clock menu more-arrow no yes

Filed under:

Signing a max contract player would be a short-sighted mistake for the Miami Heat

New, comments

In 2018-19 Tyler Johnson's contract puts the heat on the Heat

Miami Heat v Golden State Warriors Photo by Ezra Shaw/Getty Images

Signing a max player this July puts the Miami Heat in the hole for the two seasons after the next one. Tyler Johnson's contract balloons to $19 million in 2017-18 and $20 million the season after that one.

Let's see what happens if Miami signs a max contract free agent this summer for $30 million.


2018-19 Miami Heat cap space hits

Hassan Whiteside $25 million
Goran Dragic $18 million
Tyler Johnson $19 million
Max free agent $31 million
TOTAL $93 million


2019-20 Miami Heat cap space hits

Hassan Whiteside $27 million
Goran Dragic $19 million
Tyler Johnson $20 million
Max free agent $33 million
TOTAL $99 million


Adding a max contract makes for an interesting story line this season, but by 2019 a hangover would hit the team hard from the partying this year. If Gordon Hayward were the max free agent Miami inked to a four-year deal, the team would have practically all of their cap space tied up in four players: not one of whom were counted among the top-30 All-NBA players this season.

In 2019 the payroll jumps should the Heat decide to resign both Justice Winslow and Josh Richardson using their Bird Rights. Getting other talent besides minimum-level players would be out of the question after this coming season, because of the “Big 4” payroll hit.

A “Big 4” of Whiteside, Dragic, Hayward and Johnson seems odd, since Tyler doesn’t start. Moving Johnson's contract is easier said than done: just see the problems Miami has trying to get out of the Josh McRoberts deal.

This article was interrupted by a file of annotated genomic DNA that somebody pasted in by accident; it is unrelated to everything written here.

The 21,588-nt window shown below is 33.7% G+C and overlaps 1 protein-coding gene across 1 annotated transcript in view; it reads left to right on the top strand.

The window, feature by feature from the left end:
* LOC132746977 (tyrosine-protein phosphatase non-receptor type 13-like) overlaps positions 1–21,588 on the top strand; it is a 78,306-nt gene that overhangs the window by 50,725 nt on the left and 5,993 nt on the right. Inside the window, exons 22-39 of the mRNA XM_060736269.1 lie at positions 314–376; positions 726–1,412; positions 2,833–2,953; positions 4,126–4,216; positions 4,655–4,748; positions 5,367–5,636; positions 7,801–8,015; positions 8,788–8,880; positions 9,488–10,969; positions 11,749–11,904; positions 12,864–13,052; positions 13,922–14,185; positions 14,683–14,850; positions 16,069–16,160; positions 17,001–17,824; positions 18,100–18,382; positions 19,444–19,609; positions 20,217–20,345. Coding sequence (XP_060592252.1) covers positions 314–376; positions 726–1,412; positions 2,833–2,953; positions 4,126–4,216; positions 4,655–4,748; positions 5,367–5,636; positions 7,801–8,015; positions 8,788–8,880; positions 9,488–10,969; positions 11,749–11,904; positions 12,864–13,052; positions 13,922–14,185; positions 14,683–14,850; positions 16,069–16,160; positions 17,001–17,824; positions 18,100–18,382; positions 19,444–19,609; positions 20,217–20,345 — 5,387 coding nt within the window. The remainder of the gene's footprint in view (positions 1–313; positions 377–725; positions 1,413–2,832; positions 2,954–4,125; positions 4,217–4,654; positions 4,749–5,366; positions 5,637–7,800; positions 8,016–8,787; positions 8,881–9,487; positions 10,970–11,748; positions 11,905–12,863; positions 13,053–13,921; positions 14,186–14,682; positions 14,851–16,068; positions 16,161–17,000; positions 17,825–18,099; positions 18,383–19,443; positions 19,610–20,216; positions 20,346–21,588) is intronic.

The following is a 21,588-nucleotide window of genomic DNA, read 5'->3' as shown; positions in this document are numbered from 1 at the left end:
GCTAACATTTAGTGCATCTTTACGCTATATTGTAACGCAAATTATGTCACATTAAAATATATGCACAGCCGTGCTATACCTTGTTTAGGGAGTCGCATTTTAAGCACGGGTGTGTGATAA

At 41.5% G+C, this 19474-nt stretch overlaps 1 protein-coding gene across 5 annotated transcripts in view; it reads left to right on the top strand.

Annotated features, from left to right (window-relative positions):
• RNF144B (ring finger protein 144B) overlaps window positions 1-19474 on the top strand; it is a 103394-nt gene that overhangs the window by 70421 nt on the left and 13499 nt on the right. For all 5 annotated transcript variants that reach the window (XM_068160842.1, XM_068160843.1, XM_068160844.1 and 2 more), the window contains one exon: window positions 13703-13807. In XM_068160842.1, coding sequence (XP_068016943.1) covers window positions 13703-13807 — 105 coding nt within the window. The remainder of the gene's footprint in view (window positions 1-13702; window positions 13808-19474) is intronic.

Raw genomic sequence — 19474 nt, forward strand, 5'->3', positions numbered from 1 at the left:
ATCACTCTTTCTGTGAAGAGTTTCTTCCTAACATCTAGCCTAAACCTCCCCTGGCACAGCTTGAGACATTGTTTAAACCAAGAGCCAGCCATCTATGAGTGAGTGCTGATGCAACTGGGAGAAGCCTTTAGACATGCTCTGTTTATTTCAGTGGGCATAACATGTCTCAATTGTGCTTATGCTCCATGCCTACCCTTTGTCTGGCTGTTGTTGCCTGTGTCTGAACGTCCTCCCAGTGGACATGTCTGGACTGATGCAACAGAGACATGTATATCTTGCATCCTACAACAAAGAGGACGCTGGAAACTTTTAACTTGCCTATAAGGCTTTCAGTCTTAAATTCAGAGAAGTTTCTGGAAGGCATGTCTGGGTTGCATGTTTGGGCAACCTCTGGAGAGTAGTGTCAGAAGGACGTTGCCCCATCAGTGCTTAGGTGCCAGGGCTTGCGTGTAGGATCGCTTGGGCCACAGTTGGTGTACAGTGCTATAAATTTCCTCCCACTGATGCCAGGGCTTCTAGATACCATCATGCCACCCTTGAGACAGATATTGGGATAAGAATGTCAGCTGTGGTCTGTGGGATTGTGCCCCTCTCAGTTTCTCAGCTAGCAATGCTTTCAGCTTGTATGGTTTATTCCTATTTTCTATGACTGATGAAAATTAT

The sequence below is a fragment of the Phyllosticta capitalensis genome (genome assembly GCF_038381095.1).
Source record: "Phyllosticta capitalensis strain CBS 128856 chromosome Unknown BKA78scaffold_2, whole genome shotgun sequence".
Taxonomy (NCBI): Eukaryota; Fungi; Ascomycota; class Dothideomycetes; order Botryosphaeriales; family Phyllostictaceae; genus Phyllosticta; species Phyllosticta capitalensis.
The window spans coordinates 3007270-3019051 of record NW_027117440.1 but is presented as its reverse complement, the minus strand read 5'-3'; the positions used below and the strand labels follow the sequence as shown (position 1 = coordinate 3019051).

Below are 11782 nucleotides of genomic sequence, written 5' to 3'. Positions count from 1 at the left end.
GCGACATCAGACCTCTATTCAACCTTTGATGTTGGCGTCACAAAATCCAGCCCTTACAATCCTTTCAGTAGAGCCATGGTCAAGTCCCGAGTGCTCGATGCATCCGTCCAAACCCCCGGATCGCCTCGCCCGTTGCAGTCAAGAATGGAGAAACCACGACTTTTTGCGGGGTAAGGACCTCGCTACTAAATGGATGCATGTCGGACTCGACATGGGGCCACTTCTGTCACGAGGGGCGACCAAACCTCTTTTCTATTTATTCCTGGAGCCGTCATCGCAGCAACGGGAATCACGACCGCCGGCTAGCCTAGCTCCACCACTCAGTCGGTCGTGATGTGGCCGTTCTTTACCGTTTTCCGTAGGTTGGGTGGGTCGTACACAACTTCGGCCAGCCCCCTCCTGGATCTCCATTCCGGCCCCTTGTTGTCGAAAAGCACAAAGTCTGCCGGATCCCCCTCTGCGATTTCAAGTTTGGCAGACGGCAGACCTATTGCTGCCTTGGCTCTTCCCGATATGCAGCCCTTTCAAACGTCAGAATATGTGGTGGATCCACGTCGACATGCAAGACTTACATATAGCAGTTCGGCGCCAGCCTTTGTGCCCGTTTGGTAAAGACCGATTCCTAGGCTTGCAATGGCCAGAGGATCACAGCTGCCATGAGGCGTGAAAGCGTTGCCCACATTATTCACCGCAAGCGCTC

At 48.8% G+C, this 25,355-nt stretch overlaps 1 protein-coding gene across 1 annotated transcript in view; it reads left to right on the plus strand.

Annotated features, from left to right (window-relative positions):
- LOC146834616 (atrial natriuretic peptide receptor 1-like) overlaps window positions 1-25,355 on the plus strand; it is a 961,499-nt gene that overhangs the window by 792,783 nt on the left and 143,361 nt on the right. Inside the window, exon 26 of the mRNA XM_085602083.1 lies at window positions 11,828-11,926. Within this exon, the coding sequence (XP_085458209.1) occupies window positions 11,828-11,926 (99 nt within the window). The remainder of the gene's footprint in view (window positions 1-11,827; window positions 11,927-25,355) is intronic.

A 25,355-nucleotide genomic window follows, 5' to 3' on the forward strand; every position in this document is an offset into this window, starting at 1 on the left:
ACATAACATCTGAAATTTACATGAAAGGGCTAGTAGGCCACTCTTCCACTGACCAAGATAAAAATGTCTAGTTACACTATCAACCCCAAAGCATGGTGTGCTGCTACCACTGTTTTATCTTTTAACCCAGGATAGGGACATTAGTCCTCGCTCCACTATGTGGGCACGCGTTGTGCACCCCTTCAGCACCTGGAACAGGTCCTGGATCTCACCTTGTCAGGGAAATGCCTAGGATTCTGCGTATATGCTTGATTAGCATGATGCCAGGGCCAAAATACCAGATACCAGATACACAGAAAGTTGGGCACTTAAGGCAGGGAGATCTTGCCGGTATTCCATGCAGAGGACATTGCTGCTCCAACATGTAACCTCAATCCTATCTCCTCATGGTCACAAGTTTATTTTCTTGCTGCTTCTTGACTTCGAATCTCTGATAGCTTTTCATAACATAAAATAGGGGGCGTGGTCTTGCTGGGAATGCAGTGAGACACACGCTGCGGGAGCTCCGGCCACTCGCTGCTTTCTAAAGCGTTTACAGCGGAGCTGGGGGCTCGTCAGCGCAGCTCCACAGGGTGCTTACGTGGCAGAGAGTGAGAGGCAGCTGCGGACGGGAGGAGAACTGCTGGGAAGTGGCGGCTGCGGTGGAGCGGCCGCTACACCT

Possibly the agents of the max free agents leak stories about their client’s “interest” in the Miami Heat. Can’t blame them trying to get top dollar for their customers. After all, their job is to create buzz in the media for players they represent.

An alternative might be trading for a player with Bird Rights, such as Blake Griffin. Since those rights travel with him, cap space need not to be used to resign him, when his contract expires and TJ’s contract bumps up. If Blake chooses to leave, the Heat have his $21 million salary space to sign someone else.

A package consisting of a mix of assets such as Tyler Johnson(?), draft pick(s) and a trade exemption might be cobbled together to make a trade happen. Griffin is just an example (Paul George or DeMarcus Cousins are others), of getting a top player with Bird Rights, and how important those rights are in salary cap calculations. Free agents from another team need to be added using cap space.

Looking beyond this upcoming season alone may the more prudent approach to improving the roster after July 1st free-agent frenzy begins.